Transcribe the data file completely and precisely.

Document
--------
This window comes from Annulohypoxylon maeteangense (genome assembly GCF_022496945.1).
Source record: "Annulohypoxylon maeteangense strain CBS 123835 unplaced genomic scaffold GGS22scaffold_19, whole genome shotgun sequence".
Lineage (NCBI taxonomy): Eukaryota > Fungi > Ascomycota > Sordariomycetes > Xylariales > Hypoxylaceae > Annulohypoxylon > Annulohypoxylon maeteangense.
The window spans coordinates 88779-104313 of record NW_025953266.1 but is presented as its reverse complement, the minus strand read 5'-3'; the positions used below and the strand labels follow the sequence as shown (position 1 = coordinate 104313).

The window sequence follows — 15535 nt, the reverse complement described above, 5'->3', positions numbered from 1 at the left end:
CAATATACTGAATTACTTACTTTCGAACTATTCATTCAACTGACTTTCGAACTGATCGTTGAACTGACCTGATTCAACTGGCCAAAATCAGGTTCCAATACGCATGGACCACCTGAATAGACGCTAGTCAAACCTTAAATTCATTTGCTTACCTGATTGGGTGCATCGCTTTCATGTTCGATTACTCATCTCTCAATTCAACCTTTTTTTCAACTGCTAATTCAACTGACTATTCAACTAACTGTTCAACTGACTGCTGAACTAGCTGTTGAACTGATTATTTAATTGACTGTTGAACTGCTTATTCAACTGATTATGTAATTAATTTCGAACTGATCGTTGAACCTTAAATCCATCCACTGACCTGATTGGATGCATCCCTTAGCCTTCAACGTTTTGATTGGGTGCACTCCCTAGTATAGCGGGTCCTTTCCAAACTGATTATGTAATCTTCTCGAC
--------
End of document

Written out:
This window comes from Annulohypoxylon maeteangense (genome assembly GCF_022496945.1).
Source record: "Annulohypoxylon maeteangense strain CBS 123835 unplaced genomic scaffold GGS22scaffold_19, whole genome shotgun sequence".
Lineage (NCBI taxonomy): Eukaryota > Fungi > Ascomycota > Sordariomycetes > Xylariales > Hypoxylaceae > Annulohypoxylon > Annulohypoxylon maeteangense.
The window spans coordinates 88779-104313 of record NW_025953266.1 but is presented as its reverse complement, the minus strand read 5'-3'; the positions used below and the strand labels follow the sequence as shown (position 1 = coordinate 104313).

The window sequence follows — 15535 nt, the reverse complement described above, 5'->3', positions numbered from 1 at the left end:
CAATATACTGAATTACTTACTTTCGAACTATTCATTCAACTGACTTTCGAACTGATCGTTGAACTGACCTGATTCAACTGGCCAAAATCAGGTTCCAATACGCATGGACCACCTGAATAGACGCTAGTCAAACCTTAAATTCATTTGCTTACCTGATTGGGTGCATCGCTTTCATGTTCGATTACTCATCTCTCAATTCAACCTTTTTTTCAACTGCTAATTCAACTGACTATTCAACTAACTGTTCAACTGACTGCTGAACTAGCTGTTGAACTGATTATTTAATTGACTGTTGAACTGCTTATTCAACTGATTATGTAATTAATTTCGAACTGATCGTTGAACCTTAAATCCATCCACTGACCTGATTGGATGCATCCCTTAGCCTTCAACGTTTTGATTGGGTGCACTCCCTAGTATAGCGGGTCCTTTCCAAACTGATTATGTAATCTTCTCGAC